Brad's Status is good enough to make you wish it were even better: tighter, bolder, sharper. But it's a droll, affecting movie — and, in its exploration of a man's fantasies of success and fears of failure, his trudge through the weeds of pessimism toward optimism, a distinctly American one.
    • 41 Metascore
    • 30 Jon Frosch
    Flatly staged, patchily acted and hobbled by a script (by Meyers-Shyer) that substitutes strained cuteness for wit and texture, Home Again is like a feature-length sitcom sans laughs.
    • 33 Metascore
    • 20 Jon Frosch
    While The Only Living Boy in New York looks nice (it was shot on film by veteran DP Stuart Dryburgh), it's an unabashed fake — glib and movie-ish in a grating way, with lots of prefab "soulfulness" and none of the texture or rough edges of life.
    • 57 Metascore
    • 50 Jon Frosch
    For all its potential, the movie ultimately feels like a frustrating miscalculation; the ingredients are there — it's the recipe that's off.
    • 70 Metascore
    • 70 Jon Frosch
    Its tale of doubles, deception and desire allows Ozon to fool around with some of his favorite themes — the turbulent inner lives of complex women, the distance between appearance and reality, the essential unknowability of even our most intimate loved ones, the necessity of imagination in enduring everyday life.
    • 45 Metascore
    • 60 Jon Frosch
    Schumer and Hawn know what funny looks and sounds like, and they lend their dialogue and gags — no matter how tepid — enough snap and personality to distract you, at least some of the time, from the utter laziness of the material.
    • 52 Metascore
    • 50 Jon Frosch
    The Ticket is underwhelming in several ways, but the performance driving it is magnetic — and helps alleviate some of the bludgeoning obviousness of a morality tale that New York-based Israeli writer-director Ido Fluk hasn’t fully figured out how to tell.
    • 57 Metascore
    • 50 Jon Frosch
    As with many other portrayals of this ugly period, the movie's central figures and their experiences have been cleansed of complexity, embalmed in a sort of hagiographic glaze that makes even the pain look pretty. Harrowing things happen, but it’s the easiest kind of "tough watch”; we know exactly what we’re supposed to feel and when we’re supposed to feel it.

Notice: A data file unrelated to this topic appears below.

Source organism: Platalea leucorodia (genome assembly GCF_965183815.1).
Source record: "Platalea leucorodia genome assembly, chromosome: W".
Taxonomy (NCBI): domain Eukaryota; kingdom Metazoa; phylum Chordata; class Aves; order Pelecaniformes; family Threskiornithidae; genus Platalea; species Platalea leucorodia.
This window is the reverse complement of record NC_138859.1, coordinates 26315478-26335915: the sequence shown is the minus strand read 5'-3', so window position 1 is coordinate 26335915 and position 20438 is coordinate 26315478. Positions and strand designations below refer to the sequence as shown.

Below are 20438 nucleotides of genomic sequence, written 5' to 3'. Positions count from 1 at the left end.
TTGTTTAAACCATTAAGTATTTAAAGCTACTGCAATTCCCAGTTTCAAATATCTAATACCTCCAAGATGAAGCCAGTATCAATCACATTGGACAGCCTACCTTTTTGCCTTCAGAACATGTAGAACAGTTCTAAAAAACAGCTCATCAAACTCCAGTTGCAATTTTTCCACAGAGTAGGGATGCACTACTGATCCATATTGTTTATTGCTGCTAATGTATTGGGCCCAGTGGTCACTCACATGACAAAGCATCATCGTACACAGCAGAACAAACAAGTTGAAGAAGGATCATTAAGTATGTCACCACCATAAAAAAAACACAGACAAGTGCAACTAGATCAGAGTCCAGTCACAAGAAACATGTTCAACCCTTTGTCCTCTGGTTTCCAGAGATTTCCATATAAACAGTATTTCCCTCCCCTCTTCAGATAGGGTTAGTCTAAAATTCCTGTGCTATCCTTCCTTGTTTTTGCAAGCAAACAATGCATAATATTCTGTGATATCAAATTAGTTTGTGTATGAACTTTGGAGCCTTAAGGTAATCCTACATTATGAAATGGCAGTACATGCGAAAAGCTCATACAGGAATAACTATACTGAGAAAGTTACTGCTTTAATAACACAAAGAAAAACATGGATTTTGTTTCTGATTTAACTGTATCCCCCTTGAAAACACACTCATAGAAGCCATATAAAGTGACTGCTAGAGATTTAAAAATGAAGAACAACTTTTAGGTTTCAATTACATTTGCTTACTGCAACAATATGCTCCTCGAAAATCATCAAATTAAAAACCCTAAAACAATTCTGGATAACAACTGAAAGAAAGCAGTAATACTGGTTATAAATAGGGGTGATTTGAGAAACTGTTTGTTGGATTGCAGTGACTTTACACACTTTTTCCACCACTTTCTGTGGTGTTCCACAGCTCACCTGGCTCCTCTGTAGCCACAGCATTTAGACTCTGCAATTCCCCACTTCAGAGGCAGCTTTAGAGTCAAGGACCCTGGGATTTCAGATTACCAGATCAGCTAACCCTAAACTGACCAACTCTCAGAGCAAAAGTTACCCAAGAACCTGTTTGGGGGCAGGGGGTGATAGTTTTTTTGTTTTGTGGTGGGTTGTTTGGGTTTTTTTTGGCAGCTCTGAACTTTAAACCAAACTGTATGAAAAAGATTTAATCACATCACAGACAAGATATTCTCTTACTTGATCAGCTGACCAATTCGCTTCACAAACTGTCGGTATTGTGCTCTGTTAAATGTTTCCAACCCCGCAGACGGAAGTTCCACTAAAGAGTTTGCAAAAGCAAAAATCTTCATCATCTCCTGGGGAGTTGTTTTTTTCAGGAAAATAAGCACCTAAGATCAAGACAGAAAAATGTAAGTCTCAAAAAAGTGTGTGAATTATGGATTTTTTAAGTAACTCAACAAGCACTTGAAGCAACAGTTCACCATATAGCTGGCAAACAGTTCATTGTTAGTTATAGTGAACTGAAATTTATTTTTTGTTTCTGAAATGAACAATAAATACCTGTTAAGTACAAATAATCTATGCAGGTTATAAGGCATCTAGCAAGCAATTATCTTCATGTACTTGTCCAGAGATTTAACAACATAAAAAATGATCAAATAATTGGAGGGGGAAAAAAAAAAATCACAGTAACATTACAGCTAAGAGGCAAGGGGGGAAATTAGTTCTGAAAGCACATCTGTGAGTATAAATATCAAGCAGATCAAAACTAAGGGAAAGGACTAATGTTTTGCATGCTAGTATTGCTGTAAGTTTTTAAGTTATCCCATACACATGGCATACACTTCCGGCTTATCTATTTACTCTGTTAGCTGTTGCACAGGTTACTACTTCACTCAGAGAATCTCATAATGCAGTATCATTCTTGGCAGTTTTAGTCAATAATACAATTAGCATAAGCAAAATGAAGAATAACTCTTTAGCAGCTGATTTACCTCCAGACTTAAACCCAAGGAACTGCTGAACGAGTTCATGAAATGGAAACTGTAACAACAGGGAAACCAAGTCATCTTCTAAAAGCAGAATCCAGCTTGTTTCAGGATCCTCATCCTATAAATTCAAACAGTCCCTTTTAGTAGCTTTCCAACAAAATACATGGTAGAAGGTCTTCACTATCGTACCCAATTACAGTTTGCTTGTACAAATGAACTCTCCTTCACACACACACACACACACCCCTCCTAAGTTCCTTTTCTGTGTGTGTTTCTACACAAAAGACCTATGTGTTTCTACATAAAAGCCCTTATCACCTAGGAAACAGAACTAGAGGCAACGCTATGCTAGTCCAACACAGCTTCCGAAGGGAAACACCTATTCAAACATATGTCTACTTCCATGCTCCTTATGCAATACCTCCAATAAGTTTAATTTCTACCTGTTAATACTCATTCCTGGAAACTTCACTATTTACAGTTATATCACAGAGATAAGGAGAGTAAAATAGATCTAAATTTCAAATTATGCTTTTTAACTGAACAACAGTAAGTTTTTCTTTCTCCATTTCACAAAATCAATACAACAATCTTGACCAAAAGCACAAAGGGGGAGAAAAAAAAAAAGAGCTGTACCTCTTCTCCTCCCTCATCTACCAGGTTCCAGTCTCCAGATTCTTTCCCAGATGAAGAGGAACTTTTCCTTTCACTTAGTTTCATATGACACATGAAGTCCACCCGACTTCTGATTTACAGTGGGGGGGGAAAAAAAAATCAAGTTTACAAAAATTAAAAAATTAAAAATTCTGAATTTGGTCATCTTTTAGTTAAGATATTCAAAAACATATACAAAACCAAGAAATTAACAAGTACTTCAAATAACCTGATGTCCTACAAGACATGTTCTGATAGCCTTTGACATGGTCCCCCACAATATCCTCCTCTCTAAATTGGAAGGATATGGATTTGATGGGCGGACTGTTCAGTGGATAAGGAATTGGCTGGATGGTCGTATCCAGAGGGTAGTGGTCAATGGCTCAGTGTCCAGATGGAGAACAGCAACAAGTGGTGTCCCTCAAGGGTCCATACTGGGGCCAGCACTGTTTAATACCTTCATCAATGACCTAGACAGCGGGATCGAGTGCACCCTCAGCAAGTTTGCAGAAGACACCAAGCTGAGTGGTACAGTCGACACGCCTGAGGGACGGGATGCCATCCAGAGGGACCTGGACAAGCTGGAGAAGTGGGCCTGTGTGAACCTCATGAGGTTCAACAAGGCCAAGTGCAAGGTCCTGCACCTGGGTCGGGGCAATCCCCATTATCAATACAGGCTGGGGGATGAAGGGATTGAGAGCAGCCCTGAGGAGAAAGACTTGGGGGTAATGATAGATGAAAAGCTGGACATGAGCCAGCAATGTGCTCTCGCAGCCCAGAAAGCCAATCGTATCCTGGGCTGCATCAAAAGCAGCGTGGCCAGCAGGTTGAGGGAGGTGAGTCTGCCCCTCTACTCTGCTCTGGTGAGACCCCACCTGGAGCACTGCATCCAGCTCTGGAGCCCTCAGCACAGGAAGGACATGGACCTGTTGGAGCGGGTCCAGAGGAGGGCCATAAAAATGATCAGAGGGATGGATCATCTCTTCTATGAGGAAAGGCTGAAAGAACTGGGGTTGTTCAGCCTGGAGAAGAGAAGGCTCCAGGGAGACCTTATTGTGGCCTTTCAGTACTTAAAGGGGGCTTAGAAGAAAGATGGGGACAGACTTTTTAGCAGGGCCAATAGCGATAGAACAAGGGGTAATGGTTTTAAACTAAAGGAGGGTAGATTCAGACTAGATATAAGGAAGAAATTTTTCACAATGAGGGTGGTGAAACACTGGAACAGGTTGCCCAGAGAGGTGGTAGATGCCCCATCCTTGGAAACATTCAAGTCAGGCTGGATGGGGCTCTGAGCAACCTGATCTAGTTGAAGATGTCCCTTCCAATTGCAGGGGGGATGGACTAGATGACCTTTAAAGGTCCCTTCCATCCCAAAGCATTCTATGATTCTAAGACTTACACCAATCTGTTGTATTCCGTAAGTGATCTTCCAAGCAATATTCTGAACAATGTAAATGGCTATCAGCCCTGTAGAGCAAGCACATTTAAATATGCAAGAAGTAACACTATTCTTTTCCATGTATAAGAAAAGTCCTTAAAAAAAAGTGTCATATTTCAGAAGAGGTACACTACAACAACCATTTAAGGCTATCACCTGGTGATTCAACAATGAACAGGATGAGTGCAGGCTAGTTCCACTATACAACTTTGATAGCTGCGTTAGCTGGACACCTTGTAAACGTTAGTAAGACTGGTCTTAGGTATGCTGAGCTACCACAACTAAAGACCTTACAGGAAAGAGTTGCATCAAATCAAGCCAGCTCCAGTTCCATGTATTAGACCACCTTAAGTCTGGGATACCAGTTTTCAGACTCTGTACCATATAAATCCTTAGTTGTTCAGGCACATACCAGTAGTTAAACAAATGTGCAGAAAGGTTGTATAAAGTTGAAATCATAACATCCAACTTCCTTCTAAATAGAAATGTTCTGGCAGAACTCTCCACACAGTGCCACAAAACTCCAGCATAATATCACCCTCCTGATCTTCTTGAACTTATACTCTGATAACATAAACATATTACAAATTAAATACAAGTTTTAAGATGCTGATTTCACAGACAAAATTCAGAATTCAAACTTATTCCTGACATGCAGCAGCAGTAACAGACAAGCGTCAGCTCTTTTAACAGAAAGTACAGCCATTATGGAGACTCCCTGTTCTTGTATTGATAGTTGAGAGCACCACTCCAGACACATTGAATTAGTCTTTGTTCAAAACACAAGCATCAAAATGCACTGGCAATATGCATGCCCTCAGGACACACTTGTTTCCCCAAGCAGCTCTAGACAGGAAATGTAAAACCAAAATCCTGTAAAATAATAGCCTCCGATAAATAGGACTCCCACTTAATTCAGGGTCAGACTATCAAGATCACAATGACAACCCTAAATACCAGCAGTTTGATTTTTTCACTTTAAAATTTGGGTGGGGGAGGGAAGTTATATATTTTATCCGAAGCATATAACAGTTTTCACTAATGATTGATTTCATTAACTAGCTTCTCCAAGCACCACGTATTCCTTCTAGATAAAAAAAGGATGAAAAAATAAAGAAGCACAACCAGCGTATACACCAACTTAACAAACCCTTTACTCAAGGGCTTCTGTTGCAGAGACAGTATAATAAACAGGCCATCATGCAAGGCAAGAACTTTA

• 40 Metascore
    • 50 Jon Frosch
    Mixing touchy-feely, sub-Sundance quirk, a studio comedy’s penchant for pratfalls and dick jokes, and unabashed John Hughes nostalgia, the film crowds its leading lady with a busy ensemble and too much plot.
    • 74 Metascore
    • 80 Jon Frosch
    It’s a quiet drama, full of unspoken hurt and free of histrionics, but it’s as raw and painful as a fresh wound.
    • 61 Metascore
    • 70 Jon Frosch
    Luckily, Elliott succeeds in pulling you into Lee's emotional orbit and holding you there even when the movie falters.
    • 39 Metascore
    • 50 Jon Frosch
    Almost nothing anyone does registers as recognizably human; it’s all just a pretext for yet another round of envelope-pushing outrageousness.
    • 34 Metascore
    • 30 Jon Frosch
    Stale as week-old bread and every bit as bland, the movie saddles a strong cast with a groaningly ineffectual script (courtesy of Michael LeSieur, who wrote 2006’s You, Me and Dupree) and wastes the director’s gift for bringing lived-in charm and feeling to broad comic premises.
    • 69 Metascore
    • 70 Jon Frosch
    Luckily, Blue Jay boasts a handful of fresh, piercingly poignant scenes that cut through the cloud of déjà vu. It also has a not-so-secret weapon in the formidable Paulson, who deserves much of the credit for whatever emotional punch the film delivers.
    • 44 Metascore
    • 40 Jon Frosch
    The movie is all tease and no follow-through, letting its story leak out in dribs and drabs that fail to gather any momentum or meaning, let alone mystery.
    • 77 Metascore
    • 80 Jon Frosch
    Fast, full-hearted and graced with a beautifully modulated lead turn by Hailee Steinfeld, the movie takes the risk of playing it straight and sincere — and the risk pays off.